Click. Print. Eat.

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Angel hair pasta

homemade angel-hair pasta. (Bill Hogan/Chicago Tribune / December 19, 2013)

In the future, the peckish will simply click "print." At least that's what scientists predict. NASA is cooking up a 3-D printer that will spit out a rotating selection of space food.

Apparently the idea is to store shelf-stable nutrients (perhaps ground down from bugs) and recombine them into full-scale meals, much the way the desktop printer draws on cyan/magenta/yellow/key to produce full-color menus.

Interesting, if not appetizing.

Actually, 3-D printers already extrude food, sort of. Instead of threading the usual coil of colored plastic through the machine, it's possible to feed in chocolate or bread dough, yielding chocolate or bread-dough shapes.

Nice. Though not useful. Or novel. I've already got a contraption that squeezes dough from blob to strand. It's called a pasta machine. It works here and now, no need for the time-travel attachment.

Angel hair pasta

Prep: 30 minutes

Rest: 45 minutes

Cook: 1 minute

Serves: 1

1/2 cup flour

1 egg

1 pinch salt

Butter

Parmesan cheese

Mix: Heap flour on a work surface. Scoop out a well in the center. Whisk together egg and salt; pour into the well. With fingers or fork, pull flour into egg, achieving a ragged dough.

Knead: Knead until smooth and elastic, about 10 minutes. Pat into a rectangle. Wrap in plastic and let rest, 45 minutes.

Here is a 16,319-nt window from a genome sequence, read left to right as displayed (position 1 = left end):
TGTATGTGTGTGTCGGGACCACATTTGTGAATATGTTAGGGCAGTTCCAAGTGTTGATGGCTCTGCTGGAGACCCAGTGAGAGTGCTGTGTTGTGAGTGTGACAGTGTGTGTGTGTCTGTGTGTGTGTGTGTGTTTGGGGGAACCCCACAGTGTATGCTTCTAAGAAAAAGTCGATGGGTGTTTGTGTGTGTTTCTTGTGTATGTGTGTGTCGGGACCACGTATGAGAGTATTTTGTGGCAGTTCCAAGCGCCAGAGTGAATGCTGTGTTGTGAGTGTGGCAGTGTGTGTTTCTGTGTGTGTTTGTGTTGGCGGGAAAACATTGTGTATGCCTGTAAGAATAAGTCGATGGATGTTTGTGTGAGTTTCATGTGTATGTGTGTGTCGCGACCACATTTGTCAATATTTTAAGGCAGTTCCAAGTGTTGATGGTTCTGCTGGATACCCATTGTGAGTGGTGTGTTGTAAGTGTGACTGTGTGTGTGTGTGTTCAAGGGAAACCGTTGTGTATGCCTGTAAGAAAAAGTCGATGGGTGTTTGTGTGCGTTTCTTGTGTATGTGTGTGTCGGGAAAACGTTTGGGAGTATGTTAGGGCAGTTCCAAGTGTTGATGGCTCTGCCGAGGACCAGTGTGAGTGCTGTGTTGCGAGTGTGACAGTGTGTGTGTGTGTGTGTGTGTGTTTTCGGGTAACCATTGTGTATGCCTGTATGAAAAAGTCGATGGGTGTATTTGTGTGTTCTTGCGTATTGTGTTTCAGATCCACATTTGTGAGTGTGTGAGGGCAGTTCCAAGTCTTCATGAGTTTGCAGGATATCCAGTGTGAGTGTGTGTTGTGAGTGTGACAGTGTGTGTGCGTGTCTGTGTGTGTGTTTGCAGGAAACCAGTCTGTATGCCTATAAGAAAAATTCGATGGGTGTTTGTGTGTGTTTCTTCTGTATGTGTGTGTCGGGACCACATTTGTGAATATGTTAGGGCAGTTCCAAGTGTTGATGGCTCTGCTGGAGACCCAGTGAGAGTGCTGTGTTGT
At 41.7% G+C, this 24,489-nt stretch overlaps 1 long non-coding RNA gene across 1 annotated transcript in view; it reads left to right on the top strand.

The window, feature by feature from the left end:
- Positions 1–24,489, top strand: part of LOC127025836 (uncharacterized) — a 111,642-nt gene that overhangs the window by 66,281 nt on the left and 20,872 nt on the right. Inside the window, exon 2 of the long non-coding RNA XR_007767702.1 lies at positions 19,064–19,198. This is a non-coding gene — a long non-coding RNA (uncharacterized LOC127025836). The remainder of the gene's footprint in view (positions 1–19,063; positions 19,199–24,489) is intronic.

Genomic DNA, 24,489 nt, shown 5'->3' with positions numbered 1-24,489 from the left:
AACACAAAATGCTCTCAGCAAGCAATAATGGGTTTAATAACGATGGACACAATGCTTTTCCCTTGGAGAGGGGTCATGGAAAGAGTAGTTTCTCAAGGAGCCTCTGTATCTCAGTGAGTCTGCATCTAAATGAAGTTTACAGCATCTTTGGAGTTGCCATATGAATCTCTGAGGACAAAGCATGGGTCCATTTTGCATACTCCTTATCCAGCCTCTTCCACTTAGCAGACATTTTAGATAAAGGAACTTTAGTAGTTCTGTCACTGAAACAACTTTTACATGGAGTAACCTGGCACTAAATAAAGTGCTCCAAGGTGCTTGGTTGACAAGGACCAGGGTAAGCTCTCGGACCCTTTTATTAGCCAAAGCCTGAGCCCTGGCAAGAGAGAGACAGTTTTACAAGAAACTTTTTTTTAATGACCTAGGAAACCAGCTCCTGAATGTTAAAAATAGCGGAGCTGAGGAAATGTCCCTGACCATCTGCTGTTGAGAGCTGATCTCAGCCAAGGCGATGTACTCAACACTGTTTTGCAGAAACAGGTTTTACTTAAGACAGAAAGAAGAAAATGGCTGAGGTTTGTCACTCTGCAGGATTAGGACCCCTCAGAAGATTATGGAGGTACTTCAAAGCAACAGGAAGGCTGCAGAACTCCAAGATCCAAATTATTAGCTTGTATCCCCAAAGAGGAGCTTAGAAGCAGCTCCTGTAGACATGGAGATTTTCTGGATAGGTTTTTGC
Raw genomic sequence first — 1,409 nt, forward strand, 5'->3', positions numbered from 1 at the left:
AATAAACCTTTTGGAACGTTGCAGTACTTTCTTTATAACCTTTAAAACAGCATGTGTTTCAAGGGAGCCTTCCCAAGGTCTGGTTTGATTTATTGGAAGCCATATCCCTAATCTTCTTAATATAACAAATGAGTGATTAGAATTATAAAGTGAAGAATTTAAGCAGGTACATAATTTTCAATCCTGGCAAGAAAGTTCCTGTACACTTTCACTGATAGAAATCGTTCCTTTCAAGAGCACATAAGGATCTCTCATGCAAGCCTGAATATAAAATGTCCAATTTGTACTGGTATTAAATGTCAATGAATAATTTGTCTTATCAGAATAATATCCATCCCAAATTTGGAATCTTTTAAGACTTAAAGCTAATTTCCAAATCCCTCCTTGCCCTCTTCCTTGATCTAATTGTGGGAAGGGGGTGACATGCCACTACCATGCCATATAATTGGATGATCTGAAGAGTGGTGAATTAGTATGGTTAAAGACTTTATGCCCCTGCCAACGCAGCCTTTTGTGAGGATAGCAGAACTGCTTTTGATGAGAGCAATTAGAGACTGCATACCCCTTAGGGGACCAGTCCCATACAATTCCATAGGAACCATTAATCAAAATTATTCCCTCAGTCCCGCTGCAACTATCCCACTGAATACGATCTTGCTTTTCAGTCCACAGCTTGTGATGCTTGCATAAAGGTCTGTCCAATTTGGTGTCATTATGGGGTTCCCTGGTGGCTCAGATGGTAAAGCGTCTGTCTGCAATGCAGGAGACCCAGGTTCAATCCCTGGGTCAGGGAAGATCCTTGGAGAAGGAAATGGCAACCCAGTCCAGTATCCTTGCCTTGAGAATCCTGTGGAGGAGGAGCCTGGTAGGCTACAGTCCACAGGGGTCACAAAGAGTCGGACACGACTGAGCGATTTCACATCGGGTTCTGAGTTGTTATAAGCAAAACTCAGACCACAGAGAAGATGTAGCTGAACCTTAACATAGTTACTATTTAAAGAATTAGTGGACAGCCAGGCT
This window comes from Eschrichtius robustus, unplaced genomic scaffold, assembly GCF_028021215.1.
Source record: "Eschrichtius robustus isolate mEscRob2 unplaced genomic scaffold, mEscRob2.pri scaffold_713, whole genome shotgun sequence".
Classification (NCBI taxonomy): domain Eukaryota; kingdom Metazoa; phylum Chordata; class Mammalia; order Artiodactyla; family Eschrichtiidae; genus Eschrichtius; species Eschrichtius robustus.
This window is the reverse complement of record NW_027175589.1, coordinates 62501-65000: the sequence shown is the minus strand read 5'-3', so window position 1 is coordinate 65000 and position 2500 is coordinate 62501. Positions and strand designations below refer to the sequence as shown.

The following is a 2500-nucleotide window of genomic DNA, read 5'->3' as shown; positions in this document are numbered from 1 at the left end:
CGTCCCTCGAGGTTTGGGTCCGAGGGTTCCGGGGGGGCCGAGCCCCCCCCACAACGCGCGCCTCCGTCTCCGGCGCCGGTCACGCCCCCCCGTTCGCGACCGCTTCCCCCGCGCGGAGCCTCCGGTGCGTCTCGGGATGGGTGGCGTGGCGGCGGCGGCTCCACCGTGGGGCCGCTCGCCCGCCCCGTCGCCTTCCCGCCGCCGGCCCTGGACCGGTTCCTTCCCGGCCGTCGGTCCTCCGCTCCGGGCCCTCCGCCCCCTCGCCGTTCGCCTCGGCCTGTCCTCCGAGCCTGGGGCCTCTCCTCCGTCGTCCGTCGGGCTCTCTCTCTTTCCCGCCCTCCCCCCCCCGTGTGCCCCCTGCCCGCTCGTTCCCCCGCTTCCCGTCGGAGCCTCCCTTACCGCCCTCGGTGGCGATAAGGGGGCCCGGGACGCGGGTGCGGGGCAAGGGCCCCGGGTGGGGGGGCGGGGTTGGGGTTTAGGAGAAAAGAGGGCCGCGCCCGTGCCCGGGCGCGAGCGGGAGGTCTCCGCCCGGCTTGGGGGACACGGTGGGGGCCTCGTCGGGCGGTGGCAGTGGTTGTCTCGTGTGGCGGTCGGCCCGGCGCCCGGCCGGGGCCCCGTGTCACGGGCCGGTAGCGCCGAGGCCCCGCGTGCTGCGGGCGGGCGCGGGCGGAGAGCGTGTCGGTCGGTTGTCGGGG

Roll: Pass the dough through the widest roller setting of a pasta machine. Fold the dough in thirds, like a letter. Pass an open end through the widest setting again. Repeat several times, smoothing dough. Now stop down the settings, passing the dough once through each, without folding, letting it stretch. Work to the next-to-thinnest setting.

Slice: Dust dough lightly with flour. Pass through the machine's angel-hair attachment, slicing it into fine ribbons. Lacking attachment, roll up the dough into a cylinder and slice crosswise with a sharp knife into fine strands.

Dry: Pick up the heap of noodles and curl into a little nest. Let dry, 15 minutes or more.

Melt: Melt some butter in a skillet. Keep warm.

Boil: Bring a large pot of salted water to a boil. Nestle nest into a strainer basket. Lower into the water and boil tender, less than 1 minute. Lift basket, letting water drain away. Drop noodles into the buttery skillet. Toss with tongs. Heap onto a plate. Shower with cheese. Enjoy in three or more dimensions.

Leah Eskin is a Tribune Newspapers special contributor. Email her at leahreskin@aol.com.

Twitter @leaheskin

 

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